• Although fruit juice sounds healthy, it is mostly sugar. Limit your child’s intake on juice to 6ounces or less per day. Whole fruits provide more nutritional benefits like fiber that fruit juice does not provide.
  • Pay special attention to serving size on the nutrition facts label. Serving sizes on the facts label may not be the right portion for your child.
  • Disband the clean your plate club! Serve smaller portions and let your child ask for more.

Healthy Activities

  • Set aside some time for family meals. Children who participate in family meals are more likely to eat their fruits and vegetables.
  • Enroll your child in organized sports or classes such as ballet, soccer or martial arts.
  • Do active things together as a family — walk, bike ride, play in the park or swim.
  • Limit screen time to 1 hour per day of high-quality programs. Co-view media with your children

Planning For Success

  • Provide healthy choices at mealtimes and then let your child decide from those choices what to eat and how much.
  • When making changes, keep them simple and incorporate them into your daily routine.
  • Picky eating is a normal behavior for preschoolers. The best thing you can do is to continue offering foods that your child has rejected in the past. Consistency and patience is key!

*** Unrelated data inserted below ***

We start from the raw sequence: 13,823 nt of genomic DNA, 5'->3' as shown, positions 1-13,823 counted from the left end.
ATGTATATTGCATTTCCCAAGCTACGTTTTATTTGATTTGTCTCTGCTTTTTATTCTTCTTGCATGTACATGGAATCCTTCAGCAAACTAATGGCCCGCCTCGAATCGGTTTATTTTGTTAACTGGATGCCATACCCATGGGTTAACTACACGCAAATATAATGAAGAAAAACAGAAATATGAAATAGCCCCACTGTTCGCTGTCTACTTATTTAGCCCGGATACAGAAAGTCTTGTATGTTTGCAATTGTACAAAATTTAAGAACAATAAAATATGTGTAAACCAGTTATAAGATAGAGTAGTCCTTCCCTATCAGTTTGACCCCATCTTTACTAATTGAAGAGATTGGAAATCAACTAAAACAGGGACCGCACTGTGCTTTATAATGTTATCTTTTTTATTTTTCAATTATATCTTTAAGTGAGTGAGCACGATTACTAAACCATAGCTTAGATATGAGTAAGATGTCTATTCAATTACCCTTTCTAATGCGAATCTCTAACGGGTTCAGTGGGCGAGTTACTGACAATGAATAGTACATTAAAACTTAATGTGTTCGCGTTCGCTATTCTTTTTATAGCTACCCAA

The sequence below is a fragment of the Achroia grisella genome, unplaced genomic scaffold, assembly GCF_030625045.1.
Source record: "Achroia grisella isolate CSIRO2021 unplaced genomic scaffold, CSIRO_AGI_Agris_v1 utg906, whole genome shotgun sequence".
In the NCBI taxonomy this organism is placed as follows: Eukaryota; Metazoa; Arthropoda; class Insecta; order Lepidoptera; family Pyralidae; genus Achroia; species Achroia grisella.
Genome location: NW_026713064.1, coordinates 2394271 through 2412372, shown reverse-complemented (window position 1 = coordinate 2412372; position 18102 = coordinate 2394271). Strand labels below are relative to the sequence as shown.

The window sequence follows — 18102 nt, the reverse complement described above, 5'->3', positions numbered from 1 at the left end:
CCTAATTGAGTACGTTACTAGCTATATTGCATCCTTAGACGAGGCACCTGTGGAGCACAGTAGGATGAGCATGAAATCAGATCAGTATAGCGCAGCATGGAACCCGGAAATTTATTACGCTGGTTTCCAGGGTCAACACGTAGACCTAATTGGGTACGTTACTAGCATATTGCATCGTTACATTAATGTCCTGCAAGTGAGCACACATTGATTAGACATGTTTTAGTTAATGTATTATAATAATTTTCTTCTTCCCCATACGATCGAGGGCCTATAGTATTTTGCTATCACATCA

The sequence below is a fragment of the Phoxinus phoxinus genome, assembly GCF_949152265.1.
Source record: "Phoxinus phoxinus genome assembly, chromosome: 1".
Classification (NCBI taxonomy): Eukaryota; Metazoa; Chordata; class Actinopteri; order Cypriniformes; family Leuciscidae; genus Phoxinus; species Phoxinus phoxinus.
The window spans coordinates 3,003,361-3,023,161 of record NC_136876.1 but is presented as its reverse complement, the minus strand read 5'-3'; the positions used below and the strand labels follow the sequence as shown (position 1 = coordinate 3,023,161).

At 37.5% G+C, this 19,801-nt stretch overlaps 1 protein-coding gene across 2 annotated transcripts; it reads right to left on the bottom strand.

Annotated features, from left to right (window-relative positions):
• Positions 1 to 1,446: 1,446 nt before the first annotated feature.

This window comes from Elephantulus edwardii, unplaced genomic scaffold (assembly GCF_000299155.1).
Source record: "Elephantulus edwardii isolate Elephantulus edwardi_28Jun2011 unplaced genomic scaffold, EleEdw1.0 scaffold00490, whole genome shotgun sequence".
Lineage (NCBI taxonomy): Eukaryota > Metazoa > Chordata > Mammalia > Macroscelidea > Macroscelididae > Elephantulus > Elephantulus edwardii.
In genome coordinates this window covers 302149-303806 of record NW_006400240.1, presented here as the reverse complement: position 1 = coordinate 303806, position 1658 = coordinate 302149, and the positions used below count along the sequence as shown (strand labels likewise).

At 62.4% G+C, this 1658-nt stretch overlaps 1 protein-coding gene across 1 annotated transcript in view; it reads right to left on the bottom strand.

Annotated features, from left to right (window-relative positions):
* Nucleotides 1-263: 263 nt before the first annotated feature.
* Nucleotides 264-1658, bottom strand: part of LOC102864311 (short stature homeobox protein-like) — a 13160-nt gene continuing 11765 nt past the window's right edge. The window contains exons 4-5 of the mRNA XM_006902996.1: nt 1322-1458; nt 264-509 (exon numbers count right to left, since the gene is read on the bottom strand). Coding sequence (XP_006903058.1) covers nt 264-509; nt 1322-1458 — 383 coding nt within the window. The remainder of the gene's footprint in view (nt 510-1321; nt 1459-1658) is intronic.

Ages 5 – 12 years

Download Healthy Eating Tip Sheet for 5-12 Year Olds: English | Spanish

Smart Choices

  • Make half your plate colorful with fruits and vegetables for each meal. Serve lean meats like grilled chicken or fish as your protein. Quinoa and soy make good plant-based complete proteins.
  • Switch your dairy foods such as milk, yogurt and cheese to low-fat or not-fat. They provide the same amount of calcium per serving for your growing child with fewer calories from fat.
  • Make at least half of your daily grains whole grain such as whole wheat bread. This provides lots of fiber which helps promote normal bowel movements, keep you full between meals and prevent heart disease.
  • Do not skip breakfast! Provide a well-balanced breakfast that will fuel your child’s day. If you are on the run, a grab-and-go breakfast item, such as fresh fruit, dry fiber-rich cereal, or granola bars are better than skipping breakfast.
  • Drink smart! Always drink plenty of water every day to re-hydrate your body. You can avoid piling on extra calories by limiting fruit juices and avoiding other sugary drinks like soda. Save those drinks for special occasions.